These are a great way to minimise the risk of DDH in canines. You can either choose food that already contains necessary vitamins and minerals or get supplements in the form of a powder. It’s a good idea to consult your vet for the appropriate dosage.
Don’t neuter your pet when they are young
Some researchers have discovered that canines neutered in their first years are more likely to develop hip dysplasia than sexually intact pups. Neutering is connected to excessive body weight so this is something to consider, especially if your pooch is more prone to hip dysplasia.
Perform early tests
Don’t neglect the importance of a regular physical exam. If your furry companion has already developed DDH, it’s crucial to determine the severity. Early radiography tests will either confirm or rule out the signs of hip dysplasia.
Depending on test results, your vet will decide how to proceed further.
The best treatment for hip dysplasia in dogs
For canines who aren’t lucky enough to avoid this bone disorder, it’s not the end of the road. Hip dysplasia is not a fatal condition and several treatments are available.
Every time someone mentions these three words, “hip dysplasia dogs”, the first thing that comes to our mind is discomfort and pain. However, not everything is lost because there are therapeutic management options you can apply to minimise symptoms.
Anti-inflammatory drugs are probably the first option for many pet parents. They are specifically designed for dogs with severe pain. Anti-inflammatory drugs work by reducing joint inflammation and boosting overall mobility.
Many canine food supplements are able to promote joint health. They usually contain active components like glucosamine and chondroitin, MSM, vitamin C, L-Glutathione, grape seed extract, etc.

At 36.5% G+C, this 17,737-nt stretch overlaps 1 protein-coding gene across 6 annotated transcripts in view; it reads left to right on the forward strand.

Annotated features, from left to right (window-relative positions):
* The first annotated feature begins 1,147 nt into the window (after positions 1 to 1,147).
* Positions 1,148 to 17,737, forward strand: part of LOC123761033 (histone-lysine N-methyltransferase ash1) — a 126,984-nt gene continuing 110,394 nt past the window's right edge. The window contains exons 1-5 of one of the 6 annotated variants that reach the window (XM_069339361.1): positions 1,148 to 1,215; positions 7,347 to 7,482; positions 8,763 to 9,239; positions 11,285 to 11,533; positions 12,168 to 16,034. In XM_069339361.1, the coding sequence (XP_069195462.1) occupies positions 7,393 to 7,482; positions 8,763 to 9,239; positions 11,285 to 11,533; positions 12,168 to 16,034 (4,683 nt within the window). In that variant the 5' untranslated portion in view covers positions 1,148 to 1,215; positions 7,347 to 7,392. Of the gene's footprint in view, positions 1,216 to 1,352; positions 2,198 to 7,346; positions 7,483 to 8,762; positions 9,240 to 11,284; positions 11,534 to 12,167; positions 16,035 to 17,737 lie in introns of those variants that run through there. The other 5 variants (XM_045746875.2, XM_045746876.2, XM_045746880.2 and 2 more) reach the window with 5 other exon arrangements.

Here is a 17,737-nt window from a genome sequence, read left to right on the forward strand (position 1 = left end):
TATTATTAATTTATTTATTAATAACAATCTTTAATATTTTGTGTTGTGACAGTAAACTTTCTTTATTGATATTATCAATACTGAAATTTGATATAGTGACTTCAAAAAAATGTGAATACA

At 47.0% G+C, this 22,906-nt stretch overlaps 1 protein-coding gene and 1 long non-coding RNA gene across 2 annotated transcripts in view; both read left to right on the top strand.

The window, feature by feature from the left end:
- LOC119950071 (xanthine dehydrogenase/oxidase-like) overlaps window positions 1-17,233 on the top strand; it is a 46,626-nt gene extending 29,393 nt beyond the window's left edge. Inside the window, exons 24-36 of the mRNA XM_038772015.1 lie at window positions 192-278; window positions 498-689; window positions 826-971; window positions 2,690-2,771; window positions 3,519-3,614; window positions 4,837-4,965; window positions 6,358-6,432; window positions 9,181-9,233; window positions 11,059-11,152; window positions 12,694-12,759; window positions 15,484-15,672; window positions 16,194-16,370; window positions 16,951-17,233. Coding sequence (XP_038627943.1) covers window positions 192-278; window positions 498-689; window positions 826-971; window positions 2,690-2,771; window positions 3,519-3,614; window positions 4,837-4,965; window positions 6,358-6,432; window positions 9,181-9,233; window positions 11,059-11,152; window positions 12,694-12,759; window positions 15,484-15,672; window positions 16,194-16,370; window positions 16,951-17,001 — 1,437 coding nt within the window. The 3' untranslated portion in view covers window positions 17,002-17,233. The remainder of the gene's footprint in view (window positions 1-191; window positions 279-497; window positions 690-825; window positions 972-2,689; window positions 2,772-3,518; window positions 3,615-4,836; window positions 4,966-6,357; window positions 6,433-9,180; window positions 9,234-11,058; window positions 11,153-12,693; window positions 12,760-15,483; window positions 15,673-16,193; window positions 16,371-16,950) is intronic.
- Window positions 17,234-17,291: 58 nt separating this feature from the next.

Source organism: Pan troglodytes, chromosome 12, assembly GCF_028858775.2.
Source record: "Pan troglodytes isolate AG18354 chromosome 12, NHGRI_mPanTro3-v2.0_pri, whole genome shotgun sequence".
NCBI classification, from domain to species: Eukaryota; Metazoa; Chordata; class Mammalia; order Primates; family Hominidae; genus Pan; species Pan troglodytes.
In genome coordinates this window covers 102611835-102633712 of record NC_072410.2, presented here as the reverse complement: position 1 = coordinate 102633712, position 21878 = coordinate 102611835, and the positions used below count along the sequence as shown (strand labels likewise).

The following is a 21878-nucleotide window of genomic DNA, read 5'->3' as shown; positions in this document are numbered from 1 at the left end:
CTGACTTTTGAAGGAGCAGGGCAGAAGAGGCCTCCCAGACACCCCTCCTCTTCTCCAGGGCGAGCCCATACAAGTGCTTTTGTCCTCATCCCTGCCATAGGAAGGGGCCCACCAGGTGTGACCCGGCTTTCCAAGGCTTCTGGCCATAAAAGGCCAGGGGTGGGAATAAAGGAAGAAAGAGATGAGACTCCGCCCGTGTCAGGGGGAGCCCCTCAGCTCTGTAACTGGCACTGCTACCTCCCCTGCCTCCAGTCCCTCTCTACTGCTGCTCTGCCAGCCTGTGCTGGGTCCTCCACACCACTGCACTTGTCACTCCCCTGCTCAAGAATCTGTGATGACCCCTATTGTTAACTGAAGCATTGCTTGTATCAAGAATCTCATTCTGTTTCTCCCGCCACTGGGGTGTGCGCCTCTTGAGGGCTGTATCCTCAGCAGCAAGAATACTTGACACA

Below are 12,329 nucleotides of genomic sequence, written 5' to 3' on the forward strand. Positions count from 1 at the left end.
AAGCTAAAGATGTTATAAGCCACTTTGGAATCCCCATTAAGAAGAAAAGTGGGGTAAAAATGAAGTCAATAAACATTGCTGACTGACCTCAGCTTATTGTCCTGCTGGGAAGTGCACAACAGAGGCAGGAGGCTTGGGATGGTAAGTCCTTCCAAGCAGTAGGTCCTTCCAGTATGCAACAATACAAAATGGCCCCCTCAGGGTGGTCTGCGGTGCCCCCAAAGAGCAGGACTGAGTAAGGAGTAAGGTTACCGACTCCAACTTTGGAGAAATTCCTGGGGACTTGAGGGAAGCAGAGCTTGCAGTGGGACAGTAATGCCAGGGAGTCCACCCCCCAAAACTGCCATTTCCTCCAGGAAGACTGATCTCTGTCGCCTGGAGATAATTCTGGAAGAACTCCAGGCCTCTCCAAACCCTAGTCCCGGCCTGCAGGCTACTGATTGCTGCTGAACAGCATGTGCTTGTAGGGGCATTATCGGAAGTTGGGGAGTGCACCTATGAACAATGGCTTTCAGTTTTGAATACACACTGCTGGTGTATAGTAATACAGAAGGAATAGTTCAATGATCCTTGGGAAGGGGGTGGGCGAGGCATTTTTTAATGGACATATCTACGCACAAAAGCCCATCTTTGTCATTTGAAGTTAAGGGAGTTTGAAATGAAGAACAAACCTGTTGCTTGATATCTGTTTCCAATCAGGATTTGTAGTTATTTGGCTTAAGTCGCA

Some dog owners apply alternative methods like acupuncture to ease the pain. The results will vary and depend on the pup’s overall condition. While some dogs may experience improvement, there will be no change with others.
Physical therapy is another thing you can employ to make your pet feel better. It mostly targets the pain but it’s not a permanent solution. The same goes for cold therapy, which reduces discomfort and inflammation.
The final stage of this disease includes either getting your dog a hip brace or submitting them to surgery.
How to choose the best hip and joint supplement for dogs?
When buying these types of products, it’s essential to check the label to see what’s inside. As we mentioned previously, the two most important components are glucosamine and chondroitin. It is believed they are most effective when used together.
While glucosamine works on repairing canines’ joints, chondroitin supports the thickness and elasticity of joint cartilage. We need to mention MSM as well, a Sulphur compound that acts as an antioxidant and anti-inflammatory, helping the body repair cartilage.
Breeds that tend to develop hip dysplasia
A combination of weight distribution, genetic predisposition and large body means that lovable Labs are more likely to develop DDH. Symptoms include limping, lack of interest in everyday activities and clicking sound when walking. The hip dysplasia Labrador tends to experience can be severe.
Next on our list are German Shepherds. This is another breed prone to DDH. German Shepherd hips tend to be affected later in life at around the age of seven.
Unfortunately, this gentle giant is susceptible to a wide range of degenerative disorders due to their size. Keeping their weight in check will help you combat many diseases, including hip dysplasia.
Golden Retrievers tend to experience hip issues as well. Some dogs show signs as they age, while others have no problem until they are much older.
This is a chondrodysplastic breed, meaning they have an unusual body shape. This puts extra strain on their joints, resulting in DDH or a severe case of osteoarthritis.
English and French Bulldogs
Short-faced dogs or brachycephalics usually have poorly fitting joints, including hips, knees and elbows. The first symptoms can appear early in life, like limping or switching from one side to another.
Hip dysplasia can be a challenging condition to combat. But applying preventive measures is the best way to help your pup lead a life free of pain. Whatever treatment you decide to apply, always consult a licensed vet because they know which method will generate the best results for your pooch.